You might argue that, with the ability to go back to any commit, there's no need for branches. However, imagine a situation where you need to show your work to your superior, while also working on a new, cool feature which is not a part of your completed work. As branching is used to separate different ideas, it makes the code in your repository easy to understand. Further, branching enables you to keep only the important commits in the
master branch or the main branch.
Yet another use of branches is that they give you the ability to work on multiple things at the same time, without them interfering with each other. Let's say you submit
feature 1 for review, but your supervisor needs some time before reviewing it. Meanwhile, you need to work on
feature 2. In this scenario, branches come into play. If you work on your new idea on a separate branch, you can always switch back to your earlier branch to return the repository to its previous state, which does not contain any code related to your idea.
Let's now start working with branches in Git. To see the list of branches and the current branch you're working on, run the following command:[code language="bash"]git branch [/code]
If you have cloned your repository or set a remote, you can see the remote branches too. Just postfix
-a to the command above:
As shown above, the branches that colored red signify that they are on a remote. In our case, we can see the various branches that are present in the
There are various ways of creating a branch in Git. To create a new branch and stay in your current branch, run the following:[code language="bash"]git branch test_branch [/code]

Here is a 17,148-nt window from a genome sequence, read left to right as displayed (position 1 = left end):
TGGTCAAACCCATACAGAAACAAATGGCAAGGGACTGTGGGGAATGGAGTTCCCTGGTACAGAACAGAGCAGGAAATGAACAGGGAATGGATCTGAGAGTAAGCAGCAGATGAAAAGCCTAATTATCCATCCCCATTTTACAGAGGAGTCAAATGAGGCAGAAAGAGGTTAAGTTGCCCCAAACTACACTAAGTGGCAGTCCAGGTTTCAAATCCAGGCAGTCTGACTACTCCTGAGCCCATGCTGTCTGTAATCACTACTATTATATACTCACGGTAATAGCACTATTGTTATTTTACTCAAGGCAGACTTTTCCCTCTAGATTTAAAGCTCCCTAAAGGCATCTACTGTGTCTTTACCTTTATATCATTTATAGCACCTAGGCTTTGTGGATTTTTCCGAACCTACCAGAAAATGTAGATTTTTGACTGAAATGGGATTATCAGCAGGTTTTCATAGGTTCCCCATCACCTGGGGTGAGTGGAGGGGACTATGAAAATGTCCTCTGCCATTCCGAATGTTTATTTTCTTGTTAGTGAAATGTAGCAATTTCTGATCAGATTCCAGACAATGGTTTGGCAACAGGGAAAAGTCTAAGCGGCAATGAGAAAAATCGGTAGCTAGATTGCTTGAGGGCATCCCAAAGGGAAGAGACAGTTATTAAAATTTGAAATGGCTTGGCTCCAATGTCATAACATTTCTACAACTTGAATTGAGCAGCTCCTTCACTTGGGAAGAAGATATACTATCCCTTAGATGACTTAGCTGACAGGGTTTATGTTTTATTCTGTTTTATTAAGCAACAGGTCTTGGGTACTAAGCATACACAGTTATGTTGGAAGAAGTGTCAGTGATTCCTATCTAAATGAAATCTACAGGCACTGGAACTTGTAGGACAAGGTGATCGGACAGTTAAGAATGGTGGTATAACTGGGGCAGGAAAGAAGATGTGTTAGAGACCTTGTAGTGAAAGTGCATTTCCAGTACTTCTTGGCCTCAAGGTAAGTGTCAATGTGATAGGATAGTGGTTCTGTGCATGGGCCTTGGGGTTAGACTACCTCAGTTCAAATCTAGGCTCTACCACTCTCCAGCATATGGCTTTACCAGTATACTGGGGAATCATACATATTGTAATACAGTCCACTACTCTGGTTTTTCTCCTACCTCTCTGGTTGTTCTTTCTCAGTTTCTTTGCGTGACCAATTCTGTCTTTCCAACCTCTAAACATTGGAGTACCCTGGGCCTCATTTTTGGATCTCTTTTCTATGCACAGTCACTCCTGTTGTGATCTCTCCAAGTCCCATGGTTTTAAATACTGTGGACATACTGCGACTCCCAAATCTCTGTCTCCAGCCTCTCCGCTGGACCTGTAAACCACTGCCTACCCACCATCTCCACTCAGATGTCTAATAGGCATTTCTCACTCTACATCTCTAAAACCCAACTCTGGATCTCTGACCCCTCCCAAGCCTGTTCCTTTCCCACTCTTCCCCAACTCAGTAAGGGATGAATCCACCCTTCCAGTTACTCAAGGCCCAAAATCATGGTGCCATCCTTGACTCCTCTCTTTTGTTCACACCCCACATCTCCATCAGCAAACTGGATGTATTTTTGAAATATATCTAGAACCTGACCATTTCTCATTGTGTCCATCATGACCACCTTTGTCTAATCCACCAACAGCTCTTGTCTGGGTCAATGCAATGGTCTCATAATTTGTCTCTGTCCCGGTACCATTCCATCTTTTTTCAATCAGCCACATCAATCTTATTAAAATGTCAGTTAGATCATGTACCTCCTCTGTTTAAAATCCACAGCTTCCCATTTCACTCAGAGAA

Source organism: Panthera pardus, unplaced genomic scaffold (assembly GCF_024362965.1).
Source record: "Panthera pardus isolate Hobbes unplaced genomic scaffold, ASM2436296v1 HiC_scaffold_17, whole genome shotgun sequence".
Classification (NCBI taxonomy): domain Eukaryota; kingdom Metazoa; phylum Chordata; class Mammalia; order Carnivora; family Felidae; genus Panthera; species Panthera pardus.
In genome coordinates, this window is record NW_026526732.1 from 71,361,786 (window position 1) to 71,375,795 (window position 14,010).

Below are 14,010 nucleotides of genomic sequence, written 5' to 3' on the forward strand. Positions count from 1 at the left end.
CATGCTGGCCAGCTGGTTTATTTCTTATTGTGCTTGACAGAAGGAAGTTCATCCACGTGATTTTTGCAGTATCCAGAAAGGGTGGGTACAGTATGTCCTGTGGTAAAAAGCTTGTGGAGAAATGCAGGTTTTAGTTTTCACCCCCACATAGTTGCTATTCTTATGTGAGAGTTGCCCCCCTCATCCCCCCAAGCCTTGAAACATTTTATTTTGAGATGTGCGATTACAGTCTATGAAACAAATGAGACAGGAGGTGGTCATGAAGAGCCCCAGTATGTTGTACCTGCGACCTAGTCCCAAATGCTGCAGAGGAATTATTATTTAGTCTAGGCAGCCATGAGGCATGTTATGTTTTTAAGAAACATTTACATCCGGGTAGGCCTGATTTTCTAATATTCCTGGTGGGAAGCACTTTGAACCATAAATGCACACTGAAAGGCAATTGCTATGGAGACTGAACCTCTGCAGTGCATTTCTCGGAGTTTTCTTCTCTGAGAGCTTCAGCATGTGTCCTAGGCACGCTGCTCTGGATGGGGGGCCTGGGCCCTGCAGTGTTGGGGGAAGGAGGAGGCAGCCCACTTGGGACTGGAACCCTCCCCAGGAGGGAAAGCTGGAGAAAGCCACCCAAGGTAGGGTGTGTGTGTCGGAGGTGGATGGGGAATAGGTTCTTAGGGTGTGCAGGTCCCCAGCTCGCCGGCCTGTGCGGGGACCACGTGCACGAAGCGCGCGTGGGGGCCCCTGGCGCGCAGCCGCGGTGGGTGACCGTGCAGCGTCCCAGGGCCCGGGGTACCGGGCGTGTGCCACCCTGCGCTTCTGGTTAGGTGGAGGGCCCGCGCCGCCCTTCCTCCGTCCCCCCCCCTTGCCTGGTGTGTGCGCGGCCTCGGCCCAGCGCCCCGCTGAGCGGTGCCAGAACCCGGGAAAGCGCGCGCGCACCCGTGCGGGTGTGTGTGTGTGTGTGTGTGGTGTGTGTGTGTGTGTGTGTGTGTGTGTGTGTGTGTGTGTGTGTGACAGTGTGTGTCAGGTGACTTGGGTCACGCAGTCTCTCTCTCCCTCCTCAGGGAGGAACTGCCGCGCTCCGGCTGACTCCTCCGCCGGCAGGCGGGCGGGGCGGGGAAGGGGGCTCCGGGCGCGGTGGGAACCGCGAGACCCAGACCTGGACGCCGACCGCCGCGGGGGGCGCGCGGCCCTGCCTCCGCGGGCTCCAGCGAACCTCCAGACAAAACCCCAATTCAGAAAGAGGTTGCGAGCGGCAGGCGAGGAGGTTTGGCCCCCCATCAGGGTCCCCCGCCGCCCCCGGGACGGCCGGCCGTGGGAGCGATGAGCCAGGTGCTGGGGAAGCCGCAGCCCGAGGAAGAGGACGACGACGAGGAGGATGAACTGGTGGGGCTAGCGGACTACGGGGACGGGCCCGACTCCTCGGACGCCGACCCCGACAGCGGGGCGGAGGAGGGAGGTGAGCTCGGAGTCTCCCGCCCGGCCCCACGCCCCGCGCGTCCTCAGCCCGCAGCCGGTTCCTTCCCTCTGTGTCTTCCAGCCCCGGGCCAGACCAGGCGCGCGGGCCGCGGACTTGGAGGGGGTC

test_branch is the name of the created branch. However, on running
git branch, it seems that the active branch is still the
master branch. To change the active branch, we can run the
checkout command (shown below):
You can also combine the two commands above and thereby create and checkout to a new branch in a single command by postfixing
-b to the
The branches we've just created are based on the latest commit of the current active branch—which in our case is
master. If you want to create a branch (say
old_commit_branch) based on a certain commit—such as
cafb55d—you can run the following command:
To rename the current branch to
renamed_branch, run the following command:
To delete a branch, run the following command:[code language="bash"]git branch -D new_test_branch [/code] [caption id="attachment_131996" align="alignnone" width="300"] Deleting a branch in Git[/caption]
Note: Don't Delete Branches Unless You Have To
As there's not really any downside to keeping branches, as a precaution I'd suggest not deleting them unless the number of branches in the repository becomes too large to be manageable.
-D option used above deletes a branch even if it hasn't been synchronized with a remote branch. This means that if you have commits in your current branch that have not been pushed yet,
-D will still delete your branch without providing any warning. To ensure you don't lose data, you can postfix
-d as an alternative to
-d only deletes a branch if it has been synchronized with a remote branch. Since our branches haven't been synced yet, let's see what happens if we postfix
-d, shown below:
As you can see, Git gives you a warning and aborts the operation, as the data hasn't been merged with a branch yet.
Now that we've had a chance to experiment with the basics of branching, let's spend a little time discussing how branches work in Git, and also introduce an important concept:
As mentioned above, a branch is just a link between different commits, or a pathway through the commits. An important thing to note is that, while working with branches, the
HEAD of a branch points to the latest commit in the branch. I'll refer to
HEAD a lot in upcoming chapters. In Git, the
HEAD points to the latest commit in a branch. In other words, it refers to the tip of a branch.